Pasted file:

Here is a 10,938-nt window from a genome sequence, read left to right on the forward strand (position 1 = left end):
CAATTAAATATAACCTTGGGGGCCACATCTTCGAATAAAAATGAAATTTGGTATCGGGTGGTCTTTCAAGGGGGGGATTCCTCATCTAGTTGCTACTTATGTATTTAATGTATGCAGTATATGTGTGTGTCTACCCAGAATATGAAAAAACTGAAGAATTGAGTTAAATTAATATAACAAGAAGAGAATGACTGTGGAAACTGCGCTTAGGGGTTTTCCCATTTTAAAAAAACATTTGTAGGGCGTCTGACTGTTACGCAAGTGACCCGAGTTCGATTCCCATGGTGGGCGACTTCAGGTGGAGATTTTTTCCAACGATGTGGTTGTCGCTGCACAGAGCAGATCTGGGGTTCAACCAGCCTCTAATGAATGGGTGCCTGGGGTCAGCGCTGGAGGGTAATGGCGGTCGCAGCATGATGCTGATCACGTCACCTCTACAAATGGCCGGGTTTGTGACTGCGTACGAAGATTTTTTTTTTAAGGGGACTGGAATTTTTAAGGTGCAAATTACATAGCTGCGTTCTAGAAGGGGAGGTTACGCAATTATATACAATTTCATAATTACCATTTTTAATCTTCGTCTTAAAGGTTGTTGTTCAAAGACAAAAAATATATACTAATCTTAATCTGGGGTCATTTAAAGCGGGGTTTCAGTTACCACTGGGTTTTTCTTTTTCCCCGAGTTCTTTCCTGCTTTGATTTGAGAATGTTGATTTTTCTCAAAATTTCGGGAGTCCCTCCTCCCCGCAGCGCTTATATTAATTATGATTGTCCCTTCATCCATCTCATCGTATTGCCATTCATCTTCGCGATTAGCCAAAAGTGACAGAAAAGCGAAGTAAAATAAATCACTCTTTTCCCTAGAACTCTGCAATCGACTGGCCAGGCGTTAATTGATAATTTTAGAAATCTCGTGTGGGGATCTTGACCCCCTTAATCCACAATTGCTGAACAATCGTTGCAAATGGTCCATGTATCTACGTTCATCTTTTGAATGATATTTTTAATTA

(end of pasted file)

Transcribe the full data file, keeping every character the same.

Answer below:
Here is a 10,938-nt window from a genome sequence, read left to right on the forward strand (position 1 = left end):
CAATTAAATATAACCTTGGGGGCCACATCTTCGAATAAAAATGAAATTTGGTATCGGGTGGTCTTTCAAGGGGGGGATTCCTCATCTAGTTGCTACTTATGTATTTAATGTATGCAGTATATGTGTGTGTCTACCCAGAATATGAAAAAACTGAAGAATTGAGTTAAATTAATATAACAAGAAGAGAATGACTGTGGAAACTGCGCTTAGGGGTTTTCCCATTTTAAAAAAACATTTGTAGGGCGTCTGACTGTTACGCAAGTGACCCGAGTTCGATTCCCATGGTGGGCGACTTCAGGTGGAGATTTTTTCCAACGATGTGGTTGTCGCTGCACAGAGCAGATCTGGGGTTCAACCAGCCTCTAATGAATGGGTGCCTGGGGTCAGCGCTGGAGGGTAATGGCGGTCGCAGCATGATGCTGATCACGTCACCTCTACAAATGGCCGGGTTTGTGACTGCGTACGAAGATTTTTTTTTTAAGGGGACTGGAATTTTTAAGGTGCAAATTACATAGCTGCGTTCTAGAAGGGGAGGTTACGCAATTATATACAATTTCATAATTACCATTTTTAATCTTCGTCTTAAAGGTTGTTGTTCAAAGACAAAAAATATATACTAATCTTAATCTGGGGTCATTTAAAGCGGGGTTTCAGTTACCACTGGGTTTTTCTTTTTCCCCGAGTTCTTTCCTGCTTTGATTTGAGAATGTTGATTTTTCTCAAAATTTCGGGAGTCCCTCCTCCCCGCAGCGCTTATATTAATTATGATTGTCCCTTCATCCATCTCATCGTATTGCCATTCATCTTCGCGATTAGCCAAAAGTGACAGAAAAGCGAAGTAAAATAAATCACTCTTTTCCCTAGAACTCTGCAATCGACTGGCCAGGCGTTAATTGATAATTTTAGAAATCTCGTGTGGGGATCTTGACCCCCTTAATCCACAATTGCTGAACAATCGTTGCAAATGGTCCATGTATCTACGTTCATCTTTTGAATGATATTTTTAATTA